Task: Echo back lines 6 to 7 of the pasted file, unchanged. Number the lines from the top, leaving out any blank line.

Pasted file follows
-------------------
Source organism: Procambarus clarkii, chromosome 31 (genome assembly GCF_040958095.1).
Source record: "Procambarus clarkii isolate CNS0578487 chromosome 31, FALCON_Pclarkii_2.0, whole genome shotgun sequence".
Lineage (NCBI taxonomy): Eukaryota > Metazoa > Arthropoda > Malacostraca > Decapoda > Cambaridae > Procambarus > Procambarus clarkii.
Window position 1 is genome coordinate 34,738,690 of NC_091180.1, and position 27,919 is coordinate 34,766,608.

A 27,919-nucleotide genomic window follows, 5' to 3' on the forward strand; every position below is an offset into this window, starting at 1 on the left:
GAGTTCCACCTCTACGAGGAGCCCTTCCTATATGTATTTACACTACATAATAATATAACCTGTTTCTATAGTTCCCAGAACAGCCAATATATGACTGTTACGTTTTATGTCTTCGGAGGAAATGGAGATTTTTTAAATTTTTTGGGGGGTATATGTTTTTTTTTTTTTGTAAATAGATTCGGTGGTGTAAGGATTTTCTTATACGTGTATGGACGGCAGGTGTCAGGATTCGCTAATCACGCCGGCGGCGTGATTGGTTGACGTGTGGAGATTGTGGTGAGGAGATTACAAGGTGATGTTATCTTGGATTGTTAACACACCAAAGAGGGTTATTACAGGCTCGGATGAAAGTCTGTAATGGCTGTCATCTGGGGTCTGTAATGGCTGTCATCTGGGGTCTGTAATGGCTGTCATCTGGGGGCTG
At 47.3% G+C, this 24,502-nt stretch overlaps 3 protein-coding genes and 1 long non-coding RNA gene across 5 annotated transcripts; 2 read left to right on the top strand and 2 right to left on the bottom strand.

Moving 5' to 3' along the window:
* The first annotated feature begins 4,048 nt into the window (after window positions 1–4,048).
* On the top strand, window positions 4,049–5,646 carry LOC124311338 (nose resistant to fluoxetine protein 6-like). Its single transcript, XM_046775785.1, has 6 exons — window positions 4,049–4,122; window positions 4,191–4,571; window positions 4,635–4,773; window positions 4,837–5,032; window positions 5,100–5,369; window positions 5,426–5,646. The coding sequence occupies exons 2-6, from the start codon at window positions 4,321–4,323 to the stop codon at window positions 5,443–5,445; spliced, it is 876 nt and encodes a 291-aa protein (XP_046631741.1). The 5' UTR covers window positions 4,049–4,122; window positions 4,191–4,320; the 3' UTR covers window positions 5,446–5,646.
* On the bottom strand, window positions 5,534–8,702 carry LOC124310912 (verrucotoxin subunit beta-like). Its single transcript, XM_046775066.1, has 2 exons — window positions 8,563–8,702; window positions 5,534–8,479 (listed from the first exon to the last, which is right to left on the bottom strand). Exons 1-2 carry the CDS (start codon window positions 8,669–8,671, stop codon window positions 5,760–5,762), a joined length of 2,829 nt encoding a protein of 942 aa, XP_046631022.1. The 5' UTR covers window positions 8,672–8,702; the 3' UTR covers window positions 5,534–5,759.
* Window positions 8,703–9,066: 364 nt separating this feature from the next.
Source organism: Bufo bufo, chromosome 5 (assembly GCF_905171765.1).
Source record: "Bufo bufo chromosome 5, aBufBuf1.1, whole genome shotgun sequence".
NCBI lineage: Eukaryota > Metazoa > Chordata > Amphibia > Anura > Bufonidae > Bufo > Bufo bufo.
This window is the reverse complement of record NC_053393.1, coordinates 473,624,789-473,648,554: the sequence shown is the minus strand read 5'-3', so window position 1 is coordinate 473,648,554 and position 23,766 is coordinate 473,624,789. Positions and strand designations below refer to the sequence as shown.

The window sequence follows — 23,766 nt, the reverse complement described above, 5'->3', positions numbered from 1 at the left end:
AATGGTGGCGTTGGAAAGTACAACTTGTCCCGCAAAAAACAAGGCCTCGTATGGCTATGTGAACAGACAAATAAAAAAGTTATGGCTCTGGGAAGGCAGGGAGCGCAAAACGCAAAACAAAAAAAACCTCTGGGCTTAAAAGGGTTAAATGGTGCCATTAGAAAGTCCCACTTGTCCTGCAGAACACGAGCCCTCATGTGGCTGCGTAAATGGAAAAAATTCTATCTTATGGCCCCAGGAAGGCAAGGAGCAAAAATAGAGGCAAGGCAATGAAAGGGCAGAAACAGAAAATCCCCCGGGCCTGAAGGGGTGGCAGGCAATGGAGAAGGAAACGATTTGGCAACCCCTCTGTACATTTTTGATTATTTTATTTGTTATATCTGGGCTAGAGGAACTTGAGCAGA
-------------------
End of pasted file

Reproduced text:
GAGTTCCACCTCTACGAGGAGCCCTTCCTATATGTATTTACACTACATAATAATATAACCTGTTTCTATAGTTCCCAGAACAGCCAATATATGACTGTTACGTTTTATGTCTTCGGAGGAAATGGAGATTTTTTAAATTTTTTGGGGGGTATATGTTTTTTTTTTTTTGTAAATAGATTCGGTGGTGTAAGGATTTTCTTATACGTGTATGGACGGCAGGTGTCAGGATTCGCTAATCACGCCGGCGGCGTGATTGGTTGACGTGTGGAGATTGTGGTGAGGAGATTACAAGGTGATGTTATCTTGGATTGTTAACACACCAAAGAGGGTTATTACAGGCTCGGATGAAAGTCTGTAATGGCTGTCATCTGGGGTCTGTAATGGCTGTCATCTGGGGTCTGTAATGGCTGTCATCTGGGGGCTG
At 47.3% G+C, this 24,502-nt stretch overlaps 3 protein-coding genes and 1 long non-coding RNA gene across 5 annotated transcripts; 2 read left to right on the top strand and 2 right to left on the bottom strand.